If you have any of the conditions I talked about: high blood pressure, problems with your valves or others, and think that you might be at risk for heart failure, I would encourage you to talk to your GP or cardiologist about it.

    Presenter: Dr. Sean Virani, Cardiologist, Vancouver, BC

    Local Practitioners: Cardiologist

  • The Treatment of Heart Failure

    The treatment for heart failure really depends on what type of heart failure you have—whether it’s a problem with the pumping function of the heart or the relaxing function of the heart. And the medications we use to treat patients will really depend on these factors. It may also depend on what the cause of the heart failure is.

    Regardless of what the cause of your heart failure is, or what type of heart failure you have, one thing that we recommend for all our patients is lifestyle modification. Focusing around making good choices with respect to diet, salt, fluid restriction, as well as engaging in a structured exercise program to improve your overall cardiovascular well-being.

    Wearable technology measuring your heart rate, blood pressure and weight on a daily basis can be helpful to your physician in terms of helping you to manage your heart failure. It can also be helpful in terms of optimizing the medications that you’re receiving for treatment of your heart failure, and get you on a path to wellness sooner.

    If you’re looking to make some changes, including your diet, and lifestyle, engage in an exercise program, I’d encourage you to reach out to your primary care physician to figure out what resources might be available in your community to help you along this path.   Often seeing a local family physician or a pharmacist in conjunction with a registered dietitian is a great option to take control of dehydration.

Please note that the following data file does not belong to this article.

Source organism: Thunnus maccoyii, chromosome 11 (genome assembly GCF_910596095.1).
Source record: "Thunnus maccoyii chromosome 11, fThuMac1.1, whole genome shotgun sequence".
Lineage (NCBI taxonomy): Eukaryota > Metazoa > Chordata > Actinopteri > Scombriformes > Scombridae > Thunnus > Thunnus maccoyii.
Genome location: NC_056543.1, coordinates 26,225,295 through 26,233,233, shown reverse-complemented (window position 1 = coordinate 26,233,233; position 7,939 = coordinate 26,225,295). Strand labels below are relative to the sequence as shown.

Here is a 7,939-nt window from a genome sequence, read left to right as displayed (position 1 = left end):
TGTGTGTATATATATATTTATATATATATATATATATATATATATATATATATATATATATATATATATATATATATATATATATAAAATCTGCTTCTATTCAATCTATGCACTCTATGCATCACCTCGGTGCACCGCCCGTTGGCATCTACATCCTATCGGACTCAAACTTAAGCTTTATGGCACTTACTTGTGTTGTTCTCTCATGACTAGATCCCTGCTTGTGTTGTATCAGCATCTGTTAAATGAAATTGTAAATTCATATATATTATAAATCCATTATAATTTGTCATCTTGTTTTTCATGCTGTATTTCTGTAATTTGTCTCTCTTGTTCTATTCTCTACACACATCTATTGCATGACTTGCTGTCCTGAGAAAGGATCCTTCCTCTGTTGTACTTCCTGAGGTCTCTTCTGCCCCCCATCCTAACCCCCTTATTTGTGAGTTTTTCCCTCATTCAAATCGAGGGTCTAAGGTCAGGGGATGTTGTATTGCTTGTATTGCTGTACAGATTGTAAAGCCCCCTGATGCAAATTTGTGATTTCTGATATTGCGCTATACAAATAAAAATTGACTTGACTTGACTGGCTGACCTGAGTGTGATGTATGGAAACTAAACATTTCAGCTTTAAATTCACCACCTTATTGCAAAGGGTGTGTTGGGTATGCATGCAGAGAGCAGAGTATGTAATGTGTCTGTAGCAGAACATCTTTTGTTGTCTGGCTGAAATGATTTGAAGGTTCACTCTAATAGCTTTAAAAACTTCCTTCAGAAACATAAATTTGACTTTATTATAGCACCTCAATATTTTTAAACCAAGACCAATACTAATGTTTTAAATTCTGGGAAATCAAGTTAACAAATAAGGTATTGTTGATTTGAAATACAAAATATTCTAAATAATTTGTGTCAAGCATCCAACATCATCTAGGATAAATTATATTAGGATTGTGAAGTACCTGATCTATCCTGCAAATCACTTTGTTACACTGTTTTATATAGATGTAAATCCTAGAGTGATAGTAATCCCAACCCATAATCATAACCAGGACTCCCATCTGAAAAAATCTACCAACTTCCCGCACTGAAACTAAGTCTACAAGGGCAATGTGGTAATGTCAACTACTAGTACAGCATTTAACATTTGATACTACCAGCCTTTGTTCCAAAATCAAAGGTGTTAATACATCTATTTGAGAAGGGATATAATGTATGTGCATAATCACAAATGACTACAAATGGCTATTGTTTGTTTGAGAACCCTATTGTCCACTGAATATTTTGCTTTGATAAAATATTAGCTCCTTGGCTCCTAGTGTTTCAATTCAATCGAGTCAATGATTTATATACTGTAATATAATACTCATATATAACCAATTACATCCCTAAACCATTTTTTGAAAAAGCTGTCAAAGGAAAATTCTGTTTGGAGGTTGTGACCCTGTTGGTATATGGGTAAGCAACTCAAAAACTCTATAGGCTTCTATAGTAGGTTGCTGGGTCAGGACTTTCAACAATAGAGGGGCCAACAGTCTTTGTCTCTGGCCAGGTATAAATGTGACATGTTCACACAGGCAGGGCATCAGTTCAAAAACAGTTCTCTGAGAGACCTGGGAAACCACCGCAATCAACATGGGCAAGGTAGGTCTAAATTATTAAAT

Presenter: Dr. Sean Virani, Cardiologist, Vancouver, BC

     Now Health Network Local Practitioners: Cardiologist

  • The Symptoms of Heart Failure

    Heart failure is a great masquerader, and patients can present with any number of symptoms. I would suggest the most common, however, is shortness of breath. That’s because patients will develop fluid in their lungs as a complication of heart failure, and that leads to shortness of breath.

    That fluid can build up in other parts of the body as well, though: in your feet, leading to edema, or swelling of the feet; in your tummy, leading to abdominal bloating or ascites; patients may have difficulty breathing when they go to bed at night and have to prop themselves up on pillows.

    So a lot of changes around breathing and feeling short of breath. If patients aren’t getting enough oxygen or blood going to their muscles or other tissues, they may get fatigued. Other patients will be foggy or may not be thinking clearly because they’re not getting enough blood going to their brain. Again, changes in your breathing may be an important symptom of developing or worsening heart failure.

    Smart Food Now Presenter: Dr. Sean Virani, Cardiologist, Vancouver, BC

    Local Practitioners: Cardiologist

Heart Failure Now